Early in The Book of Form and Emptiness. we learn about the sudden accidental death of Kenji Oh, a jazz clarinetist who was born in Japan and had been living in the Pacific Northwest with his wife, Annabelle, and their kid, Benny. The book is mostly Benny’s story—it’s about how he starts hearing voices after his dad’s death, and about how he finds his own voice, by listening to the voice of a Book that narrates his life. But it’s also the story of Annabelle and her loneliness and hoarding, and of other people whose paths intersect with theirs: there’s a teenage runaway artist who calls herself the Aleph, and a guy named Slavoj who Benny thinks of as a scary/crazy wheelchair-bound homeless guy, but who is also a famous Slovenian poet. And mixed in with their stories, we get excerpts of a fictional Marie-Kondo-ish book called Tidy Magic, by a Buddhist nun who writes about what she’s learned about “the impermanence of form, and the empty nature of all things.”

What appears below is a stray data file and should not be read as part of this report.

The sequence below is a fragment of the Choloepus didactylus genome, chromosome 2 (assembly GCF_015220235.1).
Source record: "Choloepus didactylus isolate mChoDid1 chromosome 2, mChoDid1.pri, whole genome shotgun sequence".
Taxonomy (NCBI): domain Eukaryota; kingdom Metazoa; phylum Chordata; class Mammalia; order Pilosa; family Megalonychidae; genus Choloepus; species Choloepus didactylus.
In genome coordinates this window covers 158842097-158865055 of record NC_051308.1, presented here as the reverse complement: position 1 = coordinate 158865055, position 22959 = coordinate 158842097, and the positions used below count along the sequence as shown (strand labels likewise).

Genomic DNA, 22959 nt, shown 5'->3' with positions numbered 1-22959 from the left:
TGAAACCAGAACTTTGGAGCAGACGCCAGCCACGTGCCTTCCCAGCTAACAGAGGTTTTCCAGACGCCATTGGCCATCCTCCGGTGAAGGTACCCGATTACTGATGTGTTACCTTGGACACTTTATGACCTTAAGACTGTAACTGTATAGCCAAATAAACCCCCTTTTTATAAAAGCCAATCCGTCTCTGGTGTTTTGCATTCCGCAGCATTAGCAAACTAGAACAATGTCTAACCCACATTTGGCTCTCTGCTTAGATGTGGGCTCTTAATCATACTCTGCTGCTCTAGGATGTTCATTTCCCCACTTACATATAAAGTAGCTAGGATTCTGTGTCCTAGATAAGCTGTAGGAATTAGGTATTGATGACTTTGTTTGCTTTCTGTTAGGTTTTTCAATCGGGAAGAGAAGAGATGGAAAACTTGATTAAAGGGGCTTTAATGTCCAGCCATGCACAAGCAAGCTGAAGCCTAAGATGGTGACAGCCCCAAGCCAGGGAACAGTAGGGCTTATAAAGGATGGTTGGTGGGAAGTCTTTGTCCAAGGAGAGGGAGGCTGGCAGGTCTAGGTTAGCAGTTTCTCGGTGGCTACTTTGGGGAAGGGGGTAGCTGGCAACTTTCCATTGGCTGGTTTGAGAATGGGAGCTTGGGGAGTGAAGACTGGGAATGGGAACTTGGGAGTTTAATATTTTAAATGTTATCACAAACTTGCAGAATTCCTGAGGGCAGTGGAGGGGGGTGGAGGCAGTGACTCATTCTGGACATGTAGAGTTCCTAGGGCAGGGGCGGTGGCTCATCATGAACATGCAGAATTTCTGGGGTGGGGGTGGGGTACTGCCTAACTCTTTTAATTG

It’s a lot, but in a good way; as Benny goes from home to school to the public library to a psych ward, those pieces of other stories enrich the narrative and tie things together. “Things are needy,” the Book says, early on. “They take up space. They want attention, and they will drive you mad if you let them.” Later, the Aleph tells Benny that its “capitalism that’s crazy”, not him or her or Slavoj. Aikon, the author of Tidy Magic, notes that there’s a solution: “people just had to stop buying so much stuff.” But the producers of the TV show she’s making tell her not to talk about “consumerism, capitalism, materialism, commodity fetishism, online shopping, and credit card debt.” Meanwhile, threads intersect: Annabelle keeps buying snow globes on eBay; the Aleph has an art project where she makes snow globes, but of scenes of disaster (a snow globe of 9/11, a snow globe of Hurricane Katrina, a snow globe of Fukushima). And through it all there’s also a lot about books and reading: I like how the library is a place of refuge and learning and connection and possibility for Benny and the Aleph and Slavoj, and I like how the Book has a lot of good bookish insights, like: “one book, when read by different readers, becomes different books, becomes an ever-changing array of books that flows through human consciousness like a wave.”

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